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Govt drags feet in setting up Special Economic Zones

BY MTHANDAZO NYONI

Business has urged government to expedite the setting-up of Special Economic Zones (SEZs) to attract investment into the country and boost the sluggish economic growth.

SEZs encourage trade, investment, job creation and effective administration by offering incentives to investors.

“We are not very much informed of what exactly is going on as far as the policy makers are concerned and the implementation process. From my own understanding, the last conversation which I had with the Bulawayo City Council, the land which had been designated for the SEZs had been identified,” Zimbabwe National Chamber of Commerce Matabeleland Chapter president, Golden Muoni said.

“So as of now we are not sure what needs to be done going forward to make sure that the SEZs are taking off now and become a reality and not just boardroom talk. We are going to check with relevant offices to ask what has happened and what is happening,” he said.

Association for Business in Zimbabwe chief executive officer, Victor Nyoni said: “We know that the ceo was appointed but we have not heard anything tangible as business. There is not much talk about incentives. There is disappointment from our part and we have gotten to a point where we believe that the current regime doesn’t believe in the concept.”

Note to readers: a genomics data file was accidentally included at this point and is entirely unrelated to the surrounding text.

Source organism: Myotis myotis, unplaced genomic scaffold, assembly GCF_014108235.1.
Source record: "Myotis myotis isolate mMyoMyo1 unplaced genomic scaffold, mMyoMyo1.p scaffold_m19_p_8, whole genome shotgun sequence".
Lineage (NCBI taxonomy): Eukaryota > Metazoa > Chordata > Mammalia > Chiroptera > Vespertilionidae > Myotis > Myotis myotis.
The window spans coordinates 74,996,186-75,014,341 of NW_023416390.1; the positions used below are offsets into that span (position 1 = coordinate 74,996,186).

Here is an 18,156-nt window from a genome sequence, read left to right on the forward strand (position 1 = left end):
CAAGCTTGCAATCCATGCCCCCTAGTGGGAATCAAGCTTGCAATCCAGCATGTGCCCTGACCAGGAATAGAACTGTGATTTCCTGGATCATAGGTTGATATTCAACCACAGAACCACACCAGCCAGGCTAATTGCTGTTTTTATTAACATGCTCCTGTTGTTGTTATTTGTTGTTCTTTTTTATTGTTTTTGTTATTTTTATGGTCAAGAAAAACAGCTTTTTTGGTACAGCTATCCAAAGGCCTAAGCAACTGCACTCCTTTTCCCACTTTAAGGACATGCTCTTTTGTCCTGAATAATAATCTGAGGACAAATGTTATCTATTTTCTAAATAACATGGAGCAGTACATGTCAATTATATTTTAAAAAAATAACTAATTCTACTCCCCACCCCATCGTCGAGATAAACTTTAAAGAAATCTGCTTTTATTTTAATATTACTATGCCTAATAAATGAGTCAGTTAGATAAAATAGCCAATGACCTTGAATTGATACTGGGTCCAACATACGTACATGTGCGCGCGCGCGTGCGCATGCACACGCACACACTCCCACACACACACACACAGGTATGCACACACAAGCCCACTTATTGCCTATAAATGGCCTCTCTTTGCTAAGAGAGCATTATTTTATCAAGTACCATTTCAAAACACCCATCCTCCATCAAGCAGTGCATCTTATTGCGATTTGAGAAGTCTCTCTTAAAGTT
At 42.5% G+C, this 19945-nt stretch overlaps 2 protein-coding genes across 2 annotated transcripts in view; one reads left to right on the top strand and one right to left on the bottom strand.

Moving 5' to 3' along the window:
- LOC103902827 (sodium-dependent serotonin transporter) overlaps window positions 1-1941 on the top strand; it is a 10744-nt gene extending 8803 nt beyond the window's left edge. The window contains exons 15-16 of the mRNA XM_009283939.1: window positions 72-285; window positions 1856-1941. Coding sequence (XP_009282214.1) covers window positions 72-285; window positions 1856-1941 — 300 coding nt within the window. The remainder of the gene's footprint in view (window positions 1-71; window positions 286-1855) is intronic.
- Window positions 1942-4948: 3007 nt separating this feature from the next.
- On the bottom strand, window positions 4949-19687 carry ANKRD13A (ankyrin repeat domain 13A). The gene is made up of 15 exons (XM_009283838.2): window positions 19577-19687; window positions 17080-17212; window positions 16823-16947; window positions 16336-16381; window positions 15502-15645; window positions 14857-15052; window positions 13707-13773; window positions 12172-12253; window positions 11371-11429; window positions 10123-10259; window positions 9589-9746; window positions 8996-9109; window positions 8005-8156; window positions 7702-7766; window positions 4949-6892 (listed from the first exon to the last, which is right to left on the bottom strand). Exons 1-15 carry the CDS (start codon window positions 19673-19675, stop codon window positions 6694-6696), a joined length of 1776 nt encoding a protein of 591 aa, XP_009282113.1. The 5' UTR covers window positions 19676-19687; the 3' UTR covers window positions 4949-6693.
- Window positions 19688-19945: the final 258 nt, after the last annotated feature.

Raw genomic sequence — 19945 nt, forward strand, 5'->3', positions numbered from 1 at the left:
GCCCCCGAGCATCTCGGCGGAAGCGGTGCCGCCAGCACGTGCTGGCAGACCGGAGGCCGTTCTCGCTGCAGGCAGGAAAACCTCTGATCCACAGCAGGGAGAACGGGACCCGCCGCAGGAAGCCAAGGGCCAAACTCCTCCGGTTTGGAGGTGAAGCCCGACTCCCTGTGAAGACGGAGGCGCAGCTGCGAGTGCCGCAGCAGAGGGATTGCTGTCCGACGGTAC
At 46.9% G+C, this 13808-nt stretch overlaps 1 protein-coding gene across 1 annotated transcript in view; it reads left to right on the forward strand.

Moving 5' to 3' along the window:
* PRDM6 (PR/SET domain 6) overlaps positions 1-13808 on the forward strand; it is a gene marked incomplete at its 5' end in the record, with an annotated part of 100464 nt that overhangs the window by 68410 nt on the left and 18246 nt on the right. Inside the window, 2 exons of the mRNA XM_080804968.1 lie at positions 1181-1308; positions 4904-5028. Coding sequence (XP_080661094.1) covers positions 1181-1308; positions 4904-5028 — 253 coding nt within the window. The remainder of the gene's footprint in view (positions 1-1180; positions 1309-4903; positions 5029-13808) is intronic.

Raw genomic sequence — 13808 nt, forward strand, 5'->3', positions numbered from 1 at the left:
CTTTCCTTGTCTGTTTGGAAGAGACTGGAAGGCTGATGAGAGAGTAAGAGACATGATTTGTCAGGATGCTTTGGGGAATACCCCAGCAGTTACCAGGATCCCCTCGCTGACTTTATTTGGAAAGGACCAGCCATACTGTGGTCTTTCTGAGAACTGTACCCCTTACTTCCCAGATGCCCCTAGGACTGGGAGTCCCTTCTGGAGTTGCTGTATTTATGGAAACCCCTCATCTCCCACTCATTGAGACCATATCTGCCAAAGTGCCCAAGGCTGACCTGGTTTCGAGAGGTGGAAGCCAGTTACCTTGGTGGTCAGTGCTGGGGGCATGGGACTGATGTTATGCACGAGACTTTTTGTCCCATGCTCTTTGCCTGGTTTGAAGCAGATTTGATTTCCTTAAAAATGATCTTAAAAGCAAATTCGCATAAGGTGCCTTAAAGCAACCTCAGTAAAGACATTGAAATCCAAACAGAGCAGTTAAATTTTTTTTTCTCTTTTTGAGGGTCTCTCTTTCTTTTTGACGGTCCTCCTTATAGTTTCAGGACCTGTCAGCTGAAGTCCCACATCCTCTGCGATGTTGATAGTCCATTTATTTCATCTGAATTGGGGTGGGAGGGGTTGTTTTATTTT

Nyoni said he wondered why it had taken so long for the concept to be implemented given that property owners, especially in Bulawayo, had been engaged.

Zimbabwe Special Economic Zones Authority (Zimseza) chief executive, Edwin Kondo, told Standardbusiness that the authority needed to develop infrastructure such as roads, data networks, power and sewer among others, before implementing SEZs.

“Zimseza has gazetted four special economic zones. These are Bulawayo (Kelvin/Donnington/Belmont corridor) and Umvumela, Victoria Falls Masuwe Statement, Beitbridge regional logistical hub and Mutare Fernhill Estate for manufacturing and logistics into the northern regions of Southern African Development Community,” Kondo said.

Kondo said they were now developing the detailed implementation plans, which included development of the dedicated infrastructure such as roads, data networks, power, sewer and so forth.

“This is critical. Infrastructure is what attracts investors to come into a particular zone. We aim to have these zones fully operational within the next 5-10 years, on a phased basis,” he said.

Related to the issue of operationalising the zones, Kondo said they were seeking developers of infrastructure into these zones. He said developers were businesses and investors who will put up the utilities and/ or the super structures such as factory shells.

“Developers are welcome from any country, but we go through formal processes such as tenders to appoint them. As for the areas of interest, the sectors of interest are in agriculture, manufacturing, tourism, mining and high technology,” he said.

Zimbabwe’s foreign direct investment inflows are currently very low as investors are not keen on putting their money where there are policy inconsistencies.

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